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Henry IV

Shakespeare Festival Saint Louis, 2014

Chris Gibson – Broadway World

Since the stories and cast of Henry IV (pts. 1 & 2) and Henry V intertwine, it’s only fitting that I review Shakespeare Festival St. Louis’ marvelous productions together. The shows will alternate (every evening except Tuesdays), and there will be special performances the next two weekends where both plays will be performed back to back. It’s an amazing feat and since it’s free to the public there’s no reason not to pack up the whole family for a trip to Forest Park to check out these entertaining history lessons. Artistic Director Rick Dildine has put together an experience that I cannot recommend highly enough. It’s truly a triumph.

Prince Hal is heir to the throne of England, but he spends his time in the company of corpulent rascal John Falstaff, unconcerned with matters of state. Meanwhile the Percy family is less than satisfied with King Henry IV’s reign and assembles a rebel forth to overthrow him. The prince finally decides to grow up, and in battle he defeats Hotspur (Henry Percy).

Henry V finds the Prince Hal in power, and guided by the convolutions of the Archbishop of Canterbury he decides to lay claim to France. This is one of the few Shakespearean histories that finds England on the offensive. And, though they’re out manned, Henry V rouses them to action and eventual victory.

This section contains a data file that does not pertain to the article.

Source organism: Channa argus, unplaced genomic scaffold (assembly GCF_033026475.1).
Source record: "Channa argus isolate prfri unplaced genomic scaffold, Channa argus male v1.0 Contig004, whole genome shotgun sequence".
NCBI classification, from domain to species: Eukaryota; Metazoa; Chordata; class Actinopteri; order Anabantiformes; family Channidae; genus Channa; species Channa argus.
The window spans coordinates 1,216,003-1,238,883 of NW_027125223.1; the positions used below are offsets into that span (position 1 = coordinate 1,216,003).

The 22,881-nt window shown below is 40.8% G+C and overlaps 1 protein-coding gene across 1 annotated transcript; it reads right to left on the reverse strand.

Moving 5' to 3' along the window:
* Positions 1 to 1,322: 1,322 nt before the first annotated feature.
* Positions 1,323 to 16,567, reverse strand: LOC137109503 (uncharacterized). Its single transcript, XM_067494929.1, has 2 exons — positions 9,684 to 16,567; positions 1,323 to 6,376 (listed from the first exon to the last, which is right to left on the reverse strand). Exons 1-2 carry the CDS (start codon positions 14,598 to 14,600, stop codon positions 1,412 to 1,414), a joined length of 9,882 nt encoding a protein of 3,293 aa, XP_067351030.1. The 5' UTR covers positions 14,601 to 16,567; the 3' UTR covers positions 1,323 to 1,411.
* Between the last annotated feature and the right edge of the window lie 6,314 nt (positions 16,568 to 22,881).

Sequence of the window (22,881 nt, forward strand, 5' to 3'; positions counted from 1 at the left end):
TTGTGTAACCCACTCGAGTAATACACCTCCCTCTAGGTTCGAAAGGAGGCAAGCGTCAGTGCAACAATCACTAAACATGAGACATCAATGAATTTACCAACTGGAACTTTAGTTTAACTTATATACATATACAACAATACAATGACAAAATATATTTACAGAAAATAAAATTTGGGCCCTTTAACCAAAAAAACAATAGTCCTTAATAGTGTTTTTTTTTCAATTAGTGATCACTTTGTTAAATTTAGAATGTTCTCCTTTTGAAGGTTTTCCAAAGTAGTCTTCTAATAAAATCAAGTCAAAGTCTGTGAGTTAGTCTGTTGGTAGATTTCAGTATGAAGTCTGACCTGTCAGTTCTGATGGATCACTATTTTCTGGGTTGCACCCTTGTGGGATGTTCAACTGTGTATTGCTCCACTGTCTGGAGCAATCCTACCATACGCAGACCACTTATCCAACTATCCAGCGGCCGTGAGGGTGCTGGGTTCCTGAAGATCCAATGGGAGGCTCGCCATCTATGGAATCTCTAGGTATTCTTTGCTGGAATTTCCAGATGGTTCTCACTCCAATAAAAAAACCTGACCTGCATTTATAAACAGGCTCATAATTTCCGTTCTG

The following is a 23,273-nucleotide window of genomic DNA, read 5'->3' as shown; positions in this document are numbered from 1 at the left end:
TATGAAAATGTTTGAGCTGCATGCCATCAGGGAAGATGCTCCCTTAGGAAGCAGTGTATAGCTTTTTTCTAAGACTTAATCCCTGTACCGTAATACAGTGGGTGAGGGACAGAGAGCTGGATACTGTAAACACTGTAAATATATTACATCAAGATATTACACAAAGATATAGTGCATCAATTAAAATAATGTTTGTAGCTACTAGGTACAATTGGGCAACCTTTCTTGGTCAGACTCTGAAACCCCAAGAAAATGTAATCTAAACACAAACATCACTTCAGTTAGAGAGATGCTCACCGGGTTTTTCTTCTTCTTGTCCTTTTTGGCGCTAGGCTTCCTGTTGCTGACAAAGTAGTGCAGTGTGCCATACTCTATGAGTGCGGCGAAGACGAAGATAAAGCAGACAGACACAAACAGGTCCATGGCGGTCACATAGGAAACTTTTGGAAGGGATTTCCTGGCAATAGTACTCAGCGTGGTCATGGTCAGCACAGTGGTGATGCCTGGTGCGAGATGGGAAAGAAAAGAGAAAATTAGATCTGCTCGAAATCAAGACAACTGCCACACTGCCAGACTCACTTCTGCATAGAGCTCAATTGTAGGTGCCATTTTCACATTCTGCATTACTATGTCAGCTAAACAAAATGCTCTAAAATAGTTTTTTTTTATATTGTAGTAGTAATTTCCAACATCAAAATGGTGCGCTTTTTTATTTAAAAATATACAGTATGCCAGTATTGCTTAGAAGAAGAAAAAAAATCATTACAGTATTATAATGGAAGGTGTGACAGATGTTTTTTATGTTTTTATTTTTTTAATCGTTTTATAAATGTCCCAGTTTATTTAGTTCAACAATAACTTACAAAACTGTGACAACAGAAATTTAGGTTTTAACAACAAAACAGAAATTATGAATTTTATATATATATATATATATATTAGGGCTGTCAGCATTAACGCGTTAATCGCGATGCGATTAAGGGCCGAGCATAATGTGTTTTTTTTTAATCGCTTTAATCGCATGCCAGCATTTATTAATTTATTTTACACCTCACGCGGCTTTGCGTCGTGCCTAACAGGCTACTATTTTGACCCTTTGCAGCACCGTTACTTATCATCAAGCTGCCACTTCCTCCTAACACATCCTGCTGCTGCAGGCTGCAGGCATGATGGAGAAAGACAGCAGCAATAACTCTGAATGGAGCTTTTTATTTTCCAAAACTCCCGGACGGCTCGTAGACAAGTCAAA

Jim Butz gives a terrific performance as Prince Hal/Henry V, deftly conveying the maturation that occurs as he puts aside the follies of youth to become a powerful leader of his kingdom. Michael James Reed also does splendid work as both King Henry IV and Henry V’s uncle. Charles Pasternak is memorable as Hotspur, bounding about the stage with reckless abandon. Tony DeBruno is delightful as Falstaff, and the conflation of Henry IV (pts. 1 & 2) takes the opportunity to showcase one of Shakespeare’s truly amusing characters. The entire supporting cast does really special work, sometimes portraying multiple characters in both of the plays.

Directors Tim Ocel (Henry IV) and Bruce Longworth (Henry V) guide each production with steady and sure hands. There is a definite balance struck between drama and humor that pays off in each work. Scott C. Neale’s scenic design may seem deceptively simple, but the open spaces and many levels allow it to work well for both plays. Paul Dennhardt’s fight choreography is nicely realized, as is the lighting schemes of Matthew Lealon Young (Henry IV) and John Wylie (Henry V). Greg Coffin’s compositions give the productions a real sense of weight, and Dottie Marshall Englis’ costumes act to delineate all the characters, which is especially important given the many roles some of the cast members take on.

Don’t miss Shakespeare Festival St. Louis’ dynamic and brilliant productions of Henry IV (pts. 1 & 2) and Henry V. This once in a lifetime occurrence continues through June 15, 2014.

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